Politics

Mallott changes Alaska election chief as lawsuit, voting issues loom

Lt. Gov. Byron Mallott abruptly removed Alaska's longtime elections chief from office on Friday, saying through an aide that he appreciated her work but also wanted a change in the department, which has been embroiled in a lawsuit over Native voting.

Claire Richardson, a special assistant to Mallott, confirmed Monday that he sought the resignation of Gail Fenumiai, who had been with the Division of Elections for 15 of the last 20 years and the department's director since January 2008. Her last day was Friday, the same day she was asked for her resignation by administrative director Guy Bell, Richardson said.

"The lieutenant governor is certainly wishing her well in her future endeavors. This was nothing personal," she said. Fenumiai was a professional elections official with a long history of service, she said.

One of Mallott's main roles is overseeing the Division of Elections and he had the next three-and-a-half years in mind, Richardson said.

"He'd like it to be the best in the nation, so he was looking for some new leadership," she said.

Mallott, who was in Canada Monday and not available for comment, has already named Nome City Manager Josephine Bahnke to fill the post.

"This is going to be a steep learning curve for me," said Bahnke, whose friends and family call her Josie. She said she would look to regional elections supervisors and other staff members for guidance and also examine what other states are doing. She said she built strong relationships with Nome staff members and the City Council during her nearly seven years as city manager and expects to do the same as elections head.

Bahnke, who is Inupiat and was born in Nome, said she expected to talk with Mallott about his goals and vision for the office and how to improve it. She wasn't ready to discuss specific initiatives, such as same-day voter registration, generally seen as a way to improve voter turnout. But the overall direction for the office will be "to improve access to all Alaskans, in the big cities and also in rural Alaska," Bahnke said.

Fenumiai made $135,000 a year. Bahnke will start at $120,000, Richardson said.

Some number of voting issues need attention in Alaska, Richardson said. An online voter registration project that has suffered from delays and contractual issues still needs to be completed, she said. Alaska's AccuVote ballot-counting machines, installed under then Lt. Gov. Fran Ulmer, are aging. And the state needs to resolve a federal voting rights lawsuit, Richardson said.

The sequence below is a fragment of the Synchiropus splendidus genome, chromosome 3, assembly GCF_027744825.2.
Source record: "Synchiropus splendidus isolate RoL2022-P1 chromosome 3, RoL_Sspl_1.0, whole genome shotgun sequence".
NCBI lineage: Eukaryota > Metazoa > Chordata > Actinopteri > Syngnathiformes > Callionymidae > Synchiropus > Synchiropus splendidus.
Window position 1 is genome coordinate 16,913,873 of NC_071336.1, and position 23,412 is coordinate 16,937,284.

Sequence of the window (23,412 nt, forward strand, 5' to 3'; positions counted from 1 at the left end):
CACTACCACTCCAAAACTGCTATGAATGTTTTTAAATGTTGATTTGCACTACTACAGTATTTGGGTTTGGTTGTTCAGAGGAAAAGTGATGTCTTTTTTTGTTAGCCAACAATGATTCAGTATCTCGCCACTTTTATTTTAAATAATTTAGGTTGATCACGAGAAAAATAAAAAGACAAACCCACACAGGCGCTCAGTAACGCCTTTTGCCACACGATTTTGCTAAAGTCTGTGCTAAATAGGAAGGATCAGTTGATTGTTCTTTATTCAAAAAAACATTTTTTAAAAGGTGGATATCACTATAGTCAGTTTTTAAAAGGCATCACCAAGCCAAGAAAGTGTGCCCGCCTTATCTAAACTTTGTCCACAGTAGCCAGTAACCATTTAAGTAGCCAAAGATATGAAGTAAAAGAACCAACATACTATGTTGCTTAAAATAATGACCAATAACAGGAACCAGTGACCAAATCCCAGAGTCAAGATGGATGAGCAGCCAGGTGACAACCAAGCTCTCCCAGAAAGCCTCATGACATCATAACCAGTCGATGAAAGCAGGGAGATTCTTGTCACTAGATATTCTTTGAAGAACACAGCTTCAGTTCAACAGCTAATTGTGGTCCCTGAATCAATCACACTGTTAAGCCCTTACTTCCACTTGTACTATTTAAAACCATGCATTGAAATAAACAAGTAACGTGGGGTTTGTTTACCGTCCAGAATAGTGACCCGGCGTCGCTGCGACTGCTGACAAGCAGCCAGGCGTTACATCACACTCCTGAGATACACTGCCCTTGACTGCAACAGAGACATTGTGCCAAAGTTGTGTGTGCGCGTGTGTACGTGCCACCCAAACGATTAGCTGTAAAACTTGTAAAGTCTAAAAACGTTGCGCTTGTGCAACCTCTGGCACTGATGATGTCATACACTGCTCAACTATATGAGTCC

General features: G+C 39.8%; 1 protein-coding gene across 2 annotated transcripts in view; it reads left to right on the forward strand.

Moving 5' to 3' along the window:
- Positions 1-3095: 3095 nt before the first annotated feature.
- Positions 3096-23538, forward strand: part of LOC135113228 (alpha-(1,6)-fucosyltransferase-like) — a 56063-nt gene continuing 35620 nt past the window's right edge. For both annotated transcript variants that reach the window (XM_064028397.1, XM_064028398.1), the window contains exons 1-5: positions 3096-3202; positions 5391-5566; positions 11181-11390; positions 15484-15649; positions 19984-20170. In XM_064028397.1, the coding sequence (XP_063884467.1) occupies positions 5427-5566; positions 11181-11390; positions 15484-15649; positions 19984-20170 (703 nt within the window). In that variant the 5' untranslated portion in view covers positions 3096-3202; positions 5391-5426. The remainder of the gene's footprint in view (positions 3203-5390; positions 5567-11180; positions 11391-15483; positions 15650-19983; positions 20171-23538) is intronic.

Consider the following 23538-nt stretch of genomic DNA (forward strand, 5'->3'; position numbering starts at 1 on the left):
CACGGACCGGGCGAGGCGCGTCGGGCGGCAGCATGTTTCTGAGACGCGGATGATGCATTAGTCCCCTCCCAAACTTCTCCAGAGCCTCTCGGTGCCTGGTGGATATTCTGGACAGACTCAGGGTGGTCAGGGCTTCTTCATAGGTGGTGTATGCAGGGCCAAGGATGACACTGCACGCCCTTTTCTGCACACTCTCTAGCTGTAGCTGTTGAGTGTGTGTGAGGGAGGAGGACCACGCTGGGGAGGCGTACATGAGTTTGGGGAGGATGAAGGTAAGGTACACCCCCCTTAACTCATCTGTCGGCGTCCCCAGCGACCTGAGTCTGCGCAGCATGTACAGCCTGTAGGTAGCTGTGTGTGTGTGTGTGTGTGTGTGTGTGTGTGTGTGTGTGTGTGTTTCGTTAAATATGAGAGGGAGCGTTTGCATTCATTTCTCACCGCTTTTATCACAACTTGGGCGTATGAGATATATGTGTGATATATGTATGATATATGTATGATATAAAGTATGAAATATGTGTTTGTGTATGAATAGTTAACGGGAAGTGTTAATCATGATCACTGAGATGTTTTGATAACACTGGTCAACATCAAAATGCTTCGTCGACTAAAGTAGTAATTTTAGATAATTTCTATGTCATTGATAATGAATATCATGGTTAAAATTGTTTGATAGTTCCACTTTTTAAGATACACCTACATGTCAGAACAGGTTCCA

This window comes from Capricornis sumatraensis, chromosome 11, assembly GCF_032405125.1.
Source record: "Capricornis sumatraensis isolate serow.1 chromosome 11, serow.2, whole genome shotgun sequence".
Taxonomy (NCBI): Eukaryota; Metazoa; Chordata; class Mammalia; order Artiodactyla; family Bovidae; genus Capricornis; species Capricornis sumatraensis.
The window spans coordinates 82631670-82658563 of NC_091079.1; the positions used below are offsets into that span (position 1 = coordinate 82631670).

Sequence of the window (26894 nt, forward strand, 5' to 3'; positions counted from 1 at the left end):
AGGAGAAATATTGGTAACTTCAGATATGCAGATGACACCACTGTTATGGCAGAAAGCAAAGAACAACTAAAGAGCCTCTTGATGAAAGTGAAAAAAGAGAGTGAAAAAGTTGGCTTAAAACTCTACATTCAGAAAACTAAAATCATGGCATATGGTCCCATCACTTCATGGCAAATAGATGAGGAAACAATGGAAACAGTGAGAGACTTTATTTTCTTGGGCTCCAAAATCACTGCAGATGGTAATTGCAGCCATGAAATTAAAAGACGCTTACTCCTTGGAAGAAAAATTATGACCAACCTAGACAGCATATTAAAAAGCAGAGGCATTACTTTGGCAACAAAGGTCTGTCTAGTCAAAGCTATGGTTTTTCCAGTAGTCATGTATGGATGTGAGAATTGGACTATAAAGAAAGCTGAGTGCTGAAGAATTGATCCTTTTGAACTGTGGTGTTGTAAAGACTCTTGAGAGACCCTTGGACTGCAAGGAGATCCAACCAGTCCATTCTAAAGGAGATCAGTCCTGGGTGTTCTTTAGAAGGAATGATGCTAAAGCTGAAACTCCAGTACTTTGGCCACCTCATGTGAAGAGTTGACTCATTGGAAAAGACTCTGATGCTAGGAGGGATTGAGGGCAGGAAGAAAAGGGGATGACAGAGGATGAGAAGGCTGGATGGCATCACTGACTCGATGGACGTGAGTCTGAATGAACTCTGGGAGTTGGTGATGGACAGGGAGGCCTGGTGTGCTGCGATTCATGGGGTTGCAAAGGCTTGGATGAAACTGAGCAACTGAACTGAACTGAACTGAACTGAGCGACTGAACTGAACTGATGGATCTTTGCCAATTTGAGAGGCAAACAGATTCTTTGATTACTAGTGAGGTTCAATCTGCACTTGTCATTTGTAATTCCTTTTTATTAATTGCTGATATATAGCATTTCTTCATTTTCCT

A group that included Yup'ik-speaking elders and four village tribes sued the state in 2013 over its failure to provide ballot and candidate materials in Native languages. A federal judge in September ruled for the plaintiffs, represented by the nonprofit Native American Rights Fund, on some aspects of the case and ordered the state to step up efforts to provide help to Yup'ik and Gwich'in speakers in three rural areas of Alaska, including Bethel, in the November general election.

Fenumiai testified last summer in the federal trial that election officials had not reached out to Yup'ik speakers outside of the Bethel area or to Gwich'in speakers in the Interior the way it had in Bethel, where it was required to do so under the settlement of a 2007 lawsuit. She also asserted that written materials did not need to be translated, as long as bilingual poll and outreach workers as well as recorded translations were available.

U.S. District Court Judge Sharon Gleason ruled against the state and ordered a new strategy to help Native language-speaking elders get access to the same information as English speakers. But the state failed to follow through on even the limited provisions ordered by Gleason, the Native American Rights Fund said in a January court filing.

Gleason has not yet ruled on an assertion in the lawsuit that the state intentionally violated the constitutional rights of Native language speakers. The plaintiffs were asking for election observers similar to what the U.S. government provides to developing nations.

The state and the plaintiffs still are in negotiations over the constitutional claims, according to status reports filed in court.

Bahnke will start her new job Oct. 1. She and her husband, Dennis, a fisherman, will move from Nome to Juneau. She previously worked for the state from 2004 to 2008 providing technical guidance to rural communities in the Bering Strait region, and she worked as a legislative aide in Juneau from 1996 to 1999. She holds a Master of Public Administration degree from Portland State University.

In Nome, she has been overseeing large projects, including a new library, museum and cultural center that will be named after the late state Rep. Richard Foster.

"We build things around here," Bahnke said.

Fenumiai began her career with the state Division of Elections almost 20 years ago. She spent much of her state career there, detouring for five years to work in the administrative office of Govs. Frank Murkowski and Sarah Palin. She was given two weeks severance pay, and will keep her state insurance coverage through August, Richardson said.

Efforts to speak with Fenumiai Monday were unsuccessful.

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